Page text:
Triumph of skill and a pounds 40m gamble

Four years after its rebirth, the Midlands motorcycle maker is riding high, writes Nigel Cope

When the International Motorcycle Show opens at the National Exhibition Centre in Birmingham today, the Triumph stand is likely to be the centre of attention. Of the 140,000 biking enthusiasts who are expected to descend on the show in the coming week, many will swoon over the group's latest model, the 900cc Adventurer, an American-influenced roadster that is expected to take the market by storm.

Others will come to cast an admiring glance over the latest Trophy, a redesigned touring bike with heated handlebar grips and built-in panniers, or the Thunderbird, a 900cc beast of a bike, designed in classic 1960s style with no fairing and plenty of exposed chrome.

But there is more significance here than a couple of new machines. Exactly four years after its relaunch in Britain, Triumph claims it is set to break even for the first time.

Bruno Tagliaferri, Triumph's sales and marketing manager, says: "It has always been a long-term project but we are now in a break-even situation. The volume is now at the right kind of level."

If the company does roar into the black it will put British motorcycle manufacturing back on the map. With Norton struggling - it hasn't made a bike for years - Triumph is the UK industry's last hope, and a profit record would confirm its position as a genuine recovery story rather than a rich man's folly.

It is John Bloor, a secretive Derbyshire housebuilder, who has dragged Triumph back from the ruins of the old Triumph Meriden Co-operative that failed in 1983. He bought the marque and invested an estimated pounds 40m in the business. So far he has yet to see a penny profit and the losses run into tens of millions of pounds.

Accounts filed at Companies House show that, in the year to March 1994, Triumph Motorcycles recorded a pounds 5.7m loss on sales of pounds 35m. This compared with higher losses of pounds 7.8m on sales of just pounds 14.6m.

Fortunately Mr Bloor's main company, Bloor Holdings, remains profitable, even though it includes the loss-making Triumph operation in its accounts. In 1994 the company made pounds 11m profit on pounds 141m sales. - the housebuilding business recorded profits of pounds 16.5m on sales of pounds 100m, an excellent performance in the current market conditions.

Mr Tagliaferri says that higher volumes are the key to success. From its purpose-built factory in Hinckley, Leicestershire, Triumph will manufacture 15,000 motorbikes next year, compared with 35,000 in its first four years put together.

After a planning permission delay, the group is now building a new factory a quarter of a mile from the existing plant to add more capacity. The plant will also create more local jobs, pushing the staff level well beyond the current 370.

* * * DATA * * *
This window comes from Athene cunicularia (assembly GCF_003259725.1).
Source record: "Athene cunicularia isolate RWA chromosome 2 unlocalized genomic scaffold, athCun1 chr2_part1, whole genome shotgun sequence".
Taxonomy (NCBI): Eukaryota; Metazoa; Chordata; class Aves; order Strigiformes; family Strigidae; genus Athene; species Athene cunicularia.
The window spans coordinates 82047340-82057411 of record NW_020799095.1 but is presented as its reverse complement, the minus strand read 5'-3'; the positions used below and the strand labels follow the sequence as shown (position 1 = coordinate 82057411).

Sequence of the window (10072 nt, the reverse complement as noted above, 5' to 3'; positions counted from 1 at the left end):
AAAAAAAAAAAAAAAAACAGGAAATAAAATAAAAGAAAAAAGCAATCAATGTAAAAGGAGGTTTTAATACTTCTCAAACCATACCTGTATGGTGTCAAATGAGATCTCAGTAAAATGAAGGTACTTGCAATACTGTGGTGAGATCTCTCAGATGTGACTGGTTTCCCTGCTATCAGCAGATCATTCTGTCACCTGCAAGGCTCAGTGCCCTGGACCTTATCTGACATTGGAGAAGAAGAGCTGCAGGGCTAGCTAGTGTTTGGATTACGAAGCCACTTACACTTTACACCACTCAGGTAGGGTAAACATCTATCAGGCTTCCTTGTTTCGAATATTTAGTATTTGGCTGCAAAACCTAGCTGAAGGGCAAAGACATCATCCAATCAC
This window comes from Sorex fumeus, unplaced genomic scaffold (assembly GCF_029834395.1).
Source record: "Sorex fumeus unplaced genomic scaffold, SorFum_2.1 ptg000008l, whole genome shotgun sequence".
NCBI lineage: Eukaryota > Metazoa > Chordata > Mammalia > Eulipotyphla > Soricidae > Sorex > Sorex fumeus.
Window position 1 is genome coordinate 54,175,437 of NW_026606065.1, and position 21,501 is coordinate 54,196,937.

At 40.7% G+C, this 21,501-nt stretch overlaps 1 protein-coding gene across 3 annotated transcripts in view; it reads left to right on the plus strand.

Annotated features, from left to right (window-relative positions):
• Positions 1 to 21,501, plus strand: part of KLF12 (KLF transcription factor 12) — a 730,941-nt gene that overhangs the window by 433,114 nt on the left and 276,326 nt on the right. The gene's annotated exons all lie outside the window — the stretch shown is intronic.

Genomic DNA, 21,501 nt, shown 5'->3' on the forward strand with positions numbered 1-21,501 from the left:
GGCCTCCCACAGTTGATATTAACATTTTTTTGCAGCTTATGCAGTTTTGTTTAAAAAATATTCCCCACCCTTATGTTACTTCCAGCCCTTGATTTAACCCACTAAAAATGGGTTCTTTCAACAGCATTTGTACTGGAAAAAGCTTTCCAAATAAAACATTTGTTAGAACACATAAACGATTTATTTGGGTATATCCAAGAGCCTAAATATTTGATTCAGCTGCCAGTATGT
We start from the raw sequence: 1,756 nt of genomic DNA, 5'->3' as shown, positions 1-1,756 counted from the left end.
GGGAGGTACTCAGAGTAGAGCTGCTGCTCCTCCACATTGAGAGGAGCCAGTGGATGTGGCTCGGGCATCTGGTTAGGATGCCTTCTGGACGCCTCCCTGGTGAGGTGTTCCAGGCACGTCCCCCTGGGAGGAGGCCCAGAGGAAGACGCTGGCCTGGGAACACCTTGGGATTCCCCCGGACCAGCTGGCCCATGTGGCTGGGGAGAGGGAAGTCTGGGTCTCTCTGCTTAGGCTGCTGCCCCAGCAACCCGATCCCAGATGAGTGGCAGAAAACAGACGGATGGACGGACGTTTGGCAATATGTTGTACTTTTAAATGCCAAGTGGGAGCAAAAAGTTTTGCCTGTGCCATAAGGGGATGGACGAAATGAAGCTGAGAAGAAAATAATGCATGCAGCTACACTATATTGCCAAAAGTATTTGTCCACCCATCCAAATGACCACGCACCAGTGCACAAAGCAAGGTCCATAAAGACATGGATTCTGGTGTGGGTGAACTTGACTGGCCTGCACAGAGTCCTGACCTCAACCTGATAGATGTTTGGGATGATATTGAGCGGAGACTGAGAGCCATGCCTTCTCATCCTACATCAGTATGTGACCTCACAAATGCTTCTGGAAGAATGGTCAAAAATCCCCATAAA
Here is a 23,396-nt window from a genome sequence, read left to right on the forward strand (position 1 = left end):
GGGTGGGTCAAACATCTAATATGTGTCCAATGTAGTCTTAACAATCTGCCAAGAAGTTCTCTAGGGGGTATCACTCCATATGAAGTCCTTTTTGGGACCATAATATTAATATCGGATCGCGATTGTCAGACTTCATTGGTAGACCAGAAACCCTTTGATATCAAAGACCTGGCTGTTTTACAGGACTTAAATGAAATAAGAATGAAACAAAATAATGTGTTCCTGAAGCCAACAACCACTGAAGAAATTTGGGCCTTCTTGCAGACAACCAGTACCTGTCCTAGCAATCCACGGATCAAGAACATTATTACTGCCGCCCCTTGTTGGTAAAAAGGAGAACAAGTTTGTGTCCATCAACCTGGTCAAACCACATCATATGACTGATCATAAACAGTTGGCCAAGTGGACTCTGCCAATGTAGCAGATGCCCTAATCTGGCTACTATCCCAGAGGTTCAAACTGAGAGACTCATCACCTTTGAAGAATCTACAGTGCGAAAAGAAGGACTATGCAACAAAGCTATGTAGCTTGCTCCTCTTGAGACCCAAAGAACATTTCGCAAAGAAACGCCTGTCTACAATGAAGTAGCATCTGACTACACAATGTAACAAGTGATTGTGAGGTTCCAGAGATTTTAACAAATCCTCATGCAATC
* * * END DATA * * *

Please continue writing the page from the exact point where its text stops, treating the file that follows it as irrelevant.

Triumph is doing well in the UK, selling 2,300 bikes this year, with a target of 2,750 in 1996. But it is the export market that will make or break the company.

Triumph, so far, is selling in 34 countries, including, France, Germany and Japan. Last summer it started marketing in the United States, which it sees as potentially the bike's biggest market.

"America is going to be a huge market for us," Mr Tagliaferri says. During the days of Triumph Meriden, 80 per cent of sales were in America.

After initial scepticism, the new Triumph company now has the backing and respect of the industry. Terry Snelling of Motor Cycle News says: "It took them a good year to gain some credibility as the motorcycle community thought it might be just a flash in the pan. But there was a big pent- up demand for something British."

Triumph has also established a reputation for reliability, a far cry from the days when buying British meant spending the weekend wrist-deep in clutch fluid. Dealers like stocking the bikes became they don't find dissatisfied customers coming back complaining about faults.

Although expensive - the Thunderbird retails at pounds 8,000 - they hold their value. Triumph has also been helped by the rise in popularity of larger bikes. A key feature here has been the rise of the born-again biker, who may have ridden a British bike 20 years ago and is ready to don the leathers again.

After a grim time in the 1980s when the UK motorcycle market suffered badly from the recession, the market is now growing again at a rate of between 5 and 10 per cent a year. The larger-bike sector has been growing even faster. This compares favourably with the market for smaller machines, which has shrunk owing to high costs, expensive insurance and motorcycling's perceived lack of glamour among younger age groups.

The trade press, which has monitored Triumph's every move, is convinced that, this time, the rebirth is for real. "John Bloor has run Triumph with bullet-proof logic," says Motor Cycle News. "Four years on, the company looks stronger than ever."

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